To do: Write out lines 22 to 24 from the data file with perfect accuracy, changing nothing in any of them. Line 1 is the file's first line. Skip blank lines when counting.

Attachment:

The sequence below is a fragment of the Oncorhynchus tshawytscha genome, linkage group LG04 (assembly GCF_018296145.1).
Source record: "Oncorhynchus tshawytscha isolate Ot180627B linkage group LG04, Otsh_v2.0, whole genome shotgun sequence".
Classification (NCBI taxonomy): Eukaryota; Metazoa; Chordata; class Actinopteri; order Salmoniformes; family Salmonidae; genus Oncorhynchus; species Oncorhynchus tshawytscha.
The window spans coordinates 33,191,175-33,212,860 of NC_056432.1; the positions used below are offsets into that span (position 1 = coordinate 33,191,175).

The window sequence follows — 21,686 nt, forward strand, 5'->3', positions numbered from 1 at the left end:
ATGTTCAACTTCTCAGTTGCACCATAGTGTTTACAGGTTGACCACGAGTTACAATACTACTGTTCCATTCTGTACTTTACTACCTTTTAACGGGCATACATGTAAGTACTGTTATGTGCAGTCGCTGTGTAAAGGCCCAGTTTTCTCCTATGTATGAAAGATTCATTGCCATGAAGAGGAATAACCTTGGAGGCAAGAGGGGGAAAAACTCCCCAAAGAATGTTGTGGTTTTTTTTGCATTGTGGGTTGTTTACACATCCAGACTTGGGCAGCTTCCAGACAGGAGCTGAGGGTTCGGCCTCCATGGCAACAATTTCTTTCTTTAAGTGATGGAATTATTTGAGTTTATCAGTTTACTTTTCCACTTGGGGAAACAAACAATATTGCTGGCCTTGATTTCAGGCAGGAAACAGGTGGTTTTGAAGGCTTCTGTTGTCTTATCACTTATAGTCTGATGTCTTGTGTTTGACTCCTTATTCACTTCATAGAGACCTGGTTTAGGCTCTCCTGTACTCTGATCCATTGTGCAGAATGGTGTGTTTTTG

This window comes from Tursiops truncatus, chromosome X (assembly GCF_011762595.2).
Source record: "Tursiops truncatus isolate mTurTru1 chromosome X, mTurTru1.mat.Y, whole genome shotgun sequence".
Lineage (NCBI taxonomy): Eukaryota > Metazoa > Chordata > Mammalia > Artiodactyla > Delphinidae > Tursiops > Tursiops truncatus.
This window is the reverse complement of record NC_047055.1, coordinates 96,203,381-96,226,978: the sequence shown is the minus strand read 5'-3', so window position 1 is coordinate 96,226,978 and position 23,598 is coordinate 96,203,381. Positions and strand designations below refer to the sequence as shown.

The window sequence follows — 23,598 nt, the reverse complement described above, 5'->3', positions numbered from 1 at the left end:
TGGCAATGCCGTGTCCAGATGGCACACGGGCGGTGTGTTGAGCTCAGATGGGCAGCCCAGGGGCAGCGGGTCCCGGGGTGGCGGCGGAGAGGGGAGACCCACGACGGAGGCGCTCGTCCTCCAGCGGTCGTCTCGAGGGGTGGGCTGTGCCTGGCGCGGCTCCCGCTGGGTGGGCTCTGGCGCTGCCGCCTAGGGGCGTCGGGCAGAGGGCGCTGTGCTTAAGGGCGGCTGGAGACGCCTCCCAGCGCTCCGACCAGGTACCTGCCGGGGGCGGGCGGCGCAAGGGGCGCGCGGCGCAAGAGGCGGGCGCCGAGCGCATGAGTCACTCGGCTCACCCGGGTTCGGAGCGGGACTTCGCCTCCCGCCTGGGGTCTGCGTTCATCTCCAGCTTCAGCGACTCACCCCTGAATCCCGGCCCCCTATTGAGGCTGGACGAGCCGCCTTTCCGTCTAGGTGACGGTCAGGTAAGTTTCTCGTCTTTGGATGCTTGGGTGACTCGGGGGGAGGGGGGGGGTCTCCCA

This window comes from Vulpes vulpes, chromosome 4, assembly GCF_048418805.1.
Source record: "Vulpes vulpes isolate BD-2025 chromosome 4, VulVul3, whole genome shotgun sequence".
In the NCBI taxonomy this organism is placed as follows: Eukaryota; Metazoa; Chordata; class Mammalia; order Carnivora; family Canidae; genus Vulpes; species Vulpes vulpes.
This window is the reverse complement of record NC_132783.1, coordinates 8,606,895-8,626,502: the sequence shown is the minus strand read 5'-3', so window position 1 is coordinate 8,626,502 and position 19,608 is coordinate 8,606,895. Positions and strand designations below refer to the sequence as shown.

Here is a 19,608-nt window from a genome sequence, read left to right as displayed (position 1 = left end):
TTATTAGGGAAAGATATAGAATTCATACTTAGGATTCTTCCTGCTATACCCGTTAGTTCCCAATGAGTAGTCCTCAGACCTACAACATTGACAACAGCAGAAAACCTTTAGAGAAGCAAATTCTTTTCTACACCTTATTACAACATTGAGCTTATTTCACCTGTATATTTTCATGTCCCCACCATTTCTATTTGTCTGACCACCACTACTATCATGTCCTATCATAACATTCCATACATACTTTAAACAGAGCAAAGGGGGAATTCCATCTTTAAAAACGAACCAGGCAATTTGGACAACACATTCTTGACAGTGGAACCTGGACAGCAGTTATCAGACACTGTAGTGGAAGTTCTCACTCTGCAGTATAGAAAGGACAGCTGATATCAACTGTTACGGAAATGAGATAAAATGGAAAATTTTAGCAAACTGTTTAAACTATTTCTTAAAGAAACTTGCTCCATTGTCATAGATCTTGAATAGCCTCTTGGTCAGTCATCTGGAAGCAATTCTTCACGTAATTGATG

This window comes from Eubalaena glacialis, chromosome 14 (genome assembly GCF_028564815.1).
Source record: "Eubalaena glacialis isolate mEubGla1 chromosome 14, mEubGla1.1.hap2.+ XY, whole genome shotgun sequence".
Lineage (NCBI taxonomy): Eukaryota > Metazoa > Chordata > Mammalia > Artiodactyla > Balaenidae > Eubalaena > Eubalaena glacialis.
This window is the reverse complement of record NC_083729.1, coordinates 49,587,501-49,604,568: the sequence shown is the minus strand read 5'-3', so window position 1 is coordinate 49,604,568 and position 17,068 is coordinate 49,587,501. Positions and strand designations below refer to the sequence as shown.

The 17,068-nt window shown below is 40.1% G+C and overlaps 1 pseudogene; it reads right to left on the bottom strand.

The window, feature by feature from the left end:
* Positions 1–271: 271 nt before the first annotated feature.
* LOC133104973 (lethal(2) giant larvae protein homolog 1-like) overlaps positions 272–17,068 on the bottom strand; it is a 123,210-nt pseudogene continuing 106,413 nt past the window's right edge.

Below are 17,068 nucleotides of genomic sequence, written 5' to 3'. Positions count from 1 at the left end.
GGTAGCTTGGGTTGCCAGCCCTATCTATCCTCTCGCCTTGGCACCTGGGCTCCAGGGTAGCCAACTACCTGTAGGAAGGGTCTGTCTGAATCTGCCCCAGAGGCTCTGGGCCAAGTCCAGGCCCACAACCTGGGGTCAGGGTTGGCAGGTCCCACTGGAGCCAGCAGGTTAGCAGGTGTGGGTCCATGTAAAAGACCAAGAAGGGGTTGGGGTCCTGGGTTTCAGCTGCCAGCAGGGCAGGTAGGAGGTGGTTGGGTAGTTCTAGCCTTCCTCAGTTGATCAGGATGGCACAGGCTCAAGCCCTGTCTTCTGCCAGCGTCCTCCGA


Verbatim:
This window is the reverse complement of record NC_083729.1, coordinates 49,587,501-49,604,568: the sequence shown is the minus strand read 5'-3', so window position 1 is coordinate 49,604,568 and position 17,068 is coordinate 49,587,501. Positions and strand designations below refer to the sequence as shown.

The 17,068-nt window shown below is 40.1% G+C and overlaps 1 pseudogene; it reads right to left on the bottom strand.

The window, feature by feature from the left end: